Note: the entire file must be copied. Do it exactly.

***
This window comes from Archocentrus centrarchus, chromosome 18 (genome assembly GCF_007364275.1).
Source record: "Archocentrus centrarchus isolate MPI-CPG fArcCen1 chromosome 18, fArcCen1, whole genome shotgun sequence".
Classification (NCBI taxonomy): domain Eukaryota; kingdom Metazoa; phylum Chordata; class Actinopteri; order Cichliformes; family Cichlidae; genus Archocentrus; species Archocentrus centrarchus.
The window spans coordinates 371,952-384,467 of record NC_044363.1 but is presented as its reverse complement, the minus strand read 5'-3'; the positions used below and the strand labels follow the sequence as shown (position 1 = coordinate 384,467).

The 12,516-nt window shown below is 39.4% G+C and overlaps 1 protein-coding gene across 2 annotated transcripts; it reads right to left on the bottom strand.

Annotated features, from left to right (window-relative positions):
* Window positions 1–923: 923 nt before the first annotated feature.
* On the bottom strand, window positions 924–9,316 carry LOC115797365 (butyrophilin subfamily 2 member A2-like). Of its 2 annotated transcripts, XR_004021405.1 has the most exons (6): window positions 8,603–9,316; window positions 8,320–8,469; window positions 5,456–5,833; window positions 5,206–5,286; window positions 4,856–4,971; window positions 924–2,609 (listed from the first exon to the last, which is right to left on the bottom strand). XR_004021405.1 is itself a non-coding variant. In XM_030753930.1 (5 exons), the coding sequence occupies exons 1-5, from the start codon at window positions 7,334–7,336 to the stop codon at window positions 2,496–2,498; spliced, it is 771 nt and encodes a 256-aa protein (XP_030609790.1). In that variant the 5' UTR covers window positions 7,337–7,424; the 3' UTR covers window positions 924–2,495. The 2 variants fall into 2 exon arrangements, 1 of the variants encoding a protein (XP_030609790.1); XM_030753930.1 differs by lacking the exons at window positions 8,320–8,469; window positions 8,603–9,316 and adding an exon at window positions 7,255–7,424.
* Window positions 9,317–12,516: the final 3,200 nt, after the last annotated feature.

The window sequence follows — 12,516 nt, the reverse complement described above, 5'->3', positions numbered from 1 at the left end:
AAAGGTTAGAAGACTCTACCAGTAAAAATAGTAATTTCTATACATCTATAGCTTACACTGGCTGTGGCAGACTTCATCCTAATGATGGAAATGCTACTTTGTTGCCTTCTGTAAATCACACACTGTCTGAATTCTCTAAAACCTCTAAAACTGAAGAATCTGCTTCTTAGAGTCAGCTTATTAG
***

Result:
This window comes from Archocentrus centrarchus, chromosome 18 (genome assembly GCF_007364275.1).
Source record: "Archocentrus centrarchus isolate MPI-CPG fArcCen1 chromosome 18, fArcCen1, whole genome shotgun sequence".
Classification (NCBI taxonomy): domain Eukaryota; kingdom Metazoa; phylum Chordata; class Actinopteri; order Cichliformes; family Cichlidae; genus Archocentrus; species Archocentrus centrarchus.
The window spans coordinates 371,952-384,467 of record NC_044363.1 but is presented as its reverse complement, the minus strand read 5'-3'; the positions used below and the strand labels follow the sequence as shown (position 1 = coordinate 384,467).

The 12,516-nt window shown below is 39.4% G+C and overlaps 1 protein-coding gene across 2 annotated transcripts; it reads right to left on the bottom strand.

Annotated features, from left to right (window-relative positions):
* Window positions 1–923: 923 nt before the first annotated feature.
* On the bottom strand, window positions 924–9,316 carry LOC115797365 (butyrophilin subfamily 2 member A2-like). Of its 2 annotated transcripts, XR_004021405.1 has the most exons (6): window positions 8,603–9,316; window positions 8,320–8,469; window positions 5,456–5,833; window positions 5,206–5,286; window positions 4,856–4,971; window positions 924–2,609 (listed from the first exon to the last, which is right to left on the bottom strand). XR_004021405.1 is itself a non-coding variant. In XM_030753930.1 (5 exons), the coding sequence occupies exons 1-5, from the start codon at window positions 7,334–7,336 to the stop codon at window positions 2,496–2,498; spliced, it is 771 nt and encodes a 256-aa protein (XP_030609790.1). In that variant the 5' UTR covers window positions 7,337–7,424; the 3' UTR covers window positions 924–2,495. The 2 variants fall into 2 exon arrangements, 1 of the variants encoding a protein (XP_030609790.1); XM_030753930.1 differs by lacking the exons at window positions 8,320–8,469; window positions 8,603–9,316 and adding an exon at window positions 7,255–7,424.
* Window positions 9,317–12,516: the final 3,200 nt, after the last annotated feature.

The window sequence follows — 12,516 nt, the reverse complement described above, 5'->3', positions numbered from 1 at the left end:
AAAGGTTAGAAGACTCTACCAGTAAAAATAGTAATTTCTATACATCTATAGCTTACACTGGCTGTGGCAGACTTCATCCTAATGATGGAAATGCTACTTTGTTGCCTTCTGTAAATCACACACTGTCTGAATTCTCTAAAACCTCTAAAACTGAAGAATCTGCTTCTTAGAGTCAGCTTATTAG